1. Are they team players? Fans who loyally wear jerseys or team gear enjoy being part of a community, part of “the team.” They likely thrive in group settings and appreciate the camaraderie and the connection that comes from being a part of a team. This could mean they are good at collaboration and will do better working with others rather than on their own. Use this information to determine how to best work with your colleagues. Is it side-by-side on a project from start to finish, or separately until the final steps?

2. What characteristics or values do they prize? Ask a colleague about his or her favorite player and pay attention to the description. The on-field ability and stats are only part of the attraction. For example, you might hear about Russell Wilson’s poise and leadership, Richard Sherman’s confidence and trash talk, or Marshawn Lynch’s hard-nosed “Beast Mode” running style. If they find those qualities attractive in the Seahawks, they will find them attractive in people they work with and may seek to emulate the traits themselves. This can be particularly helpful in knowing how best to compliment a colleague.

3. How do they respond to a win or a loss? Listening to the way fans talk about the outcome of the game can give you insight into their ability to handle success and failure. Are they gracious winners? Sore losers? Do they blame officials? True colors come through when people talk about a game. Their reaction to wins and losses at work will be similar to how they express their fandom. Consider the timing of your conversation with a colleague who has a strong reaction to success or failure.

4. Are they Monday morning quarterbacks? Second-guessing and criticizing a coaching decision a day or two after the game seems like just part of being a fan, but it is another aspect of behavior that is tied to personality traits. A colleague who consistently second guesses a coach is more likely to challenge or question authority, which — depending on your organization and the degree to which the person does this — can be seen as a good or bad trait. It’s not something to be taken personally if you and a colleague don’t see eye-to-eye on decision making and authority.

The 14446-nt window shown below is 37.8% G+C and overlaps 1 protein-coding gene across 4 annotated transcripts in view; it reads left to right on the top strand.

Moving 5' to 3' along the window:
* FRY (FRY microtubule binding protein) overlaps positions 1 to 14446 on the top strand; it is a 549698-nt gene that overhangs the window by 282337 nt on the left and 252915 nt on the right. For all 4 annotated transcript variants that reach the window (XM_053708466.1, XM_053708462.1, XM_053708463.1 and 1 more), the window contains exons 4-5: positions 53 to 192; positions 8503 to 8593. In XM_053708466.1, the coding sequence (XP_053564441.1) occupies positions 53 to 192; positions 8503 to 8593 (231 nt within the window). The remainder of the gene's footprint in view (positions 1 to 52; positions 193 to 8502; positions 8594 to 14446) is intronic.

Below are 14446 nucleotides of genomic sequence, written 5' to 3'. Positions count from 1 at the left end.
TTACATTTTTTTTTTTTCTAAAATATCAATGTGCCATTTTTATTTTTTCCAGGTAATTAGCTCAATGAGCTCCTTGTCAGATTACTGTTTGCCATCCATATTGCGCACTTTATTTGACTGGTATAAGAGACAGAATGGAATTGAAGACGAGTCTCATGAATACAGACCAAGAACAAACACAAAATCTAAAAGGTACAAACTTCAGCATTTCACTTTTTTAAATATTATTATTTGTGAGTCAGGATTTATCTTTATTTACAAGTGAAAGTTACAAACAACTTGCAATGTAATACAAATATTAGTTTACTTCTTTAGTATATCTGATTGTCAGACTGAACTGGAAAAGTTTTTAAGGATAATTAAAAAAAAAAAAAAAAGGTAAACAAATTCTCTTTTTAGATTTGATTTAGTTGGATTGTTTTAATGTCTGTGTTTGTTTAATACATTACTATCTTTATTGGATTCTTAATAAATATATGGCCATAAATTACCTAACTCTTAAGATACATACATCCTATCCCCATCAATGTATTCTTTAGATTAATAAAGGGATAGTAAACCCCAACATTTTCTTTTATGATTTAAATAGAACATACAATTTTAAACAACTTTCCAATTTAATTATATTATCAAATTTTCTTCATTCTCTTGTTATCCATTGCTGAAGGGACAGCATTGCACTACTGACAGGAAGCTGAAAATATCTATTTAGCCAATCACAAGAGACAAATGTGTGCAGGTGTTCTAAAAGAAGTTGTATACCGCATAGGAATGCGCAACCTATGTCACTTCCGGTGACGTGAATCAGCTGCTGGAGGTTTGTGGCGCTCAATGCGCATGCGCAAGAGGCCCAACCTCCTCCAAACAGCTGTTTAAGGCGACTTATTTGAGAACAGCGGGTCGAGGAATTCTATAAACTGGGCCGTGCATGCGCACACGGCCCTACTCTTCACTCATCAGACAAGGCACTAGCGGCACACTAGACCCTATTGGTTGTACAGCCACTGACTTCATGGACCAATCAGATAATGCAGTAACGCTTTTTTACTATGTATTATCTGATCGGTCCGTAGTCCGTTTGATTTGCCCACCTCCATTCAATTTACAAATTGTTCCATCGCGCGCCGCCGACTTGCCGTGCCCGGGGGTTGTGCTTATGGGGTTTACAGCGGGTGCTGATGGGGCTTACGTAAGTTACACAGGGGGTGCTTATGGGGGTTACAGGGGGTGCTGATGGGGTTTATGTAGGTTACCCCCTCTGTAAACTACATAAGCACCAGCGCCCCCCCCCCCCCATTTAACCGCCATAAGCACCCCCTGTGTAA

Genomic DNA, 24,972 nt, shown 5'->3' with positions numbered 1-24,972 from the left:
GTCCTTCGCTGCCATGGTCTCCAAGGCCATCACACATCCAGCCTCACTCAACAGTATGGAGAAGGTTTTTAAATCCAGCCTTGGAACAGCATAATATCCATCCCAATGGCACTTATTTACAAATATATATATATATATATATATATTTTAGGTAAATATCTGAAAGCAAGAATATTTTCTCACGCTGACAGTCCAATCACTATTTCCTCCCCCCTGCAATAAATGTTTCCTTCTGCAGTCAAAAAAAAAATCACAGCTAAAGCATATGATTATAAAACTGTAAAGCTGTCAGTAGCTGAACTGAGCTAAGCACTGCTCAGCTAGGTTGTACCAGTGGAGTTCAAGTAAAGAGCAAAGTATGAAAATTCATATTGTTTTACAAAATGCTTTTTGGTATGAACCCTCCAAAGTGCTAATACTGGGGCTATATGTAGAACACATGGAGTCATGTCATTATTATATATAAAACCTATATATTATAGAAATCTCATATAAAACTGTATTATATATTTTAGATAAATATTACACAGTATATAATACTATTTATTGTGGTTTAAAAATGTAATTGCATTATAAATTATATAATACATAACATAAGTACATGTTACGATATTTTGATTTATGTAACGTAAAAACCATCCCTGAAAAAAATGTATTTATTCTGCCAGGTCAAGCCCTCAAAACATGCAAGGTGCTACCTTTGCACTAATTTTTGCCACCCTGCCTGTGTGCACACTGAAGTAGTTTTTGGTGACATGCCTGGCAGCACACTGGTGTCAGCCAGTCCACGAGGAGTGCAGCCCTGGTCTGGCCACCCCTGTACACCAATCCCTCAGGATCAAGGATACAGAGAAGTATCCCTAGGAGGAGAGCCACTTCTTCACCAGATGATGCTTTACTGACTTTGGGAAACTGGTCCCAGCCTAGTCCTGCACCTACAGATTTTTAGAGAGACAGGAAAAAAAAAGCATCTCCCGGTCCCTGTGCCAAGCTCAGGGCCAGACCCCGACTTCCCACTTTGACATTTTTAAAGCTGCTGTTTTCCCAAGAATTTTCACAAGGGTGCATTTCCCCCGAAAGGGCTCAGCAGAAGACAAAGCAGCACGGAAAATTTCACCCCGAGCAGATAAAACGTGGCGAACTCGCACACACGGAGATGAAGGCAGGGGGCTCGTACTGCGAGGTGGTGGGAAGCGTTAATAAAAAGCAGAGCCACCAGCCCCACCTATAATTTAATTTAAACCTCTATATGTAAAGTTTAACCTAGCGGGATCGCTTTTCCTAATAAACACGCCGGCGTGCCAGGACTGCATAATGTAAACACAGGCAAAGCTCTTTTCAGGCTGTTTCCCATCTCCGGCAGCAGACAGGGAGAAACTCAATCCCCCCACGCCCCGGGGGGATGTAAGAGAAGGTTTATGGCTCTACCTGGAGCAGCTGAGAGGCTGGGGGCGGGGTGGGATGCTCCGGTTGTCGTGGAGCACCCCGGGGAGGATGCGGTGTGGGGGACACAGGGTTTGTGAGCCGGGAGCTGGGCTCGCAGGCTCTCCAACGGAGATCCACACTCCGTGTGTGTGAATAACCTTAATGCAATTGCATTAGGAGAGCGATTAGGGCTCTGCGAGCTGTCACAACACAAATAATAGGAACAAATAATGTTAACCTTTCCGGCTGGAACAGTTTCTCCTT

5. What are their preferred communication styles? People have different styles, which can be demonstrated by the way each person describes a game. Some people focus on the stats and numbers involved. That communication style usually prefers short, information driven conversations. Others include more details and will talk about the overall game atmosphere, food and entertainment. This style typically lends itself to longer exchanges. Neither is right or wrong, but recognizing the difference allows you to tailor your message and accommodate different communication styles.  

There’s a lot you can learn about your colleagues from their sports talk. Give them a reason to talk and they’ll give you clues on how to get on the same page, reduce miscommunication, eliminate frustrating conversations and increase productivity without doing anything “more.” 

Jen Mueller headshotJen Mueller, America’s Expert Talker, pursued a career in sports broadcasting after repeated comments of “talks too much” from teachers and family members. Jen currently serves as a member of the Seattle Mariners television broadcast team and the radio sideline reporter for the Seattle Seahawks. She founded Talk Sporty to Me in 2009 and is the author of two books. Contact her at jen@talksportytome.com

*Image via ©iStock by Getty Images/Zager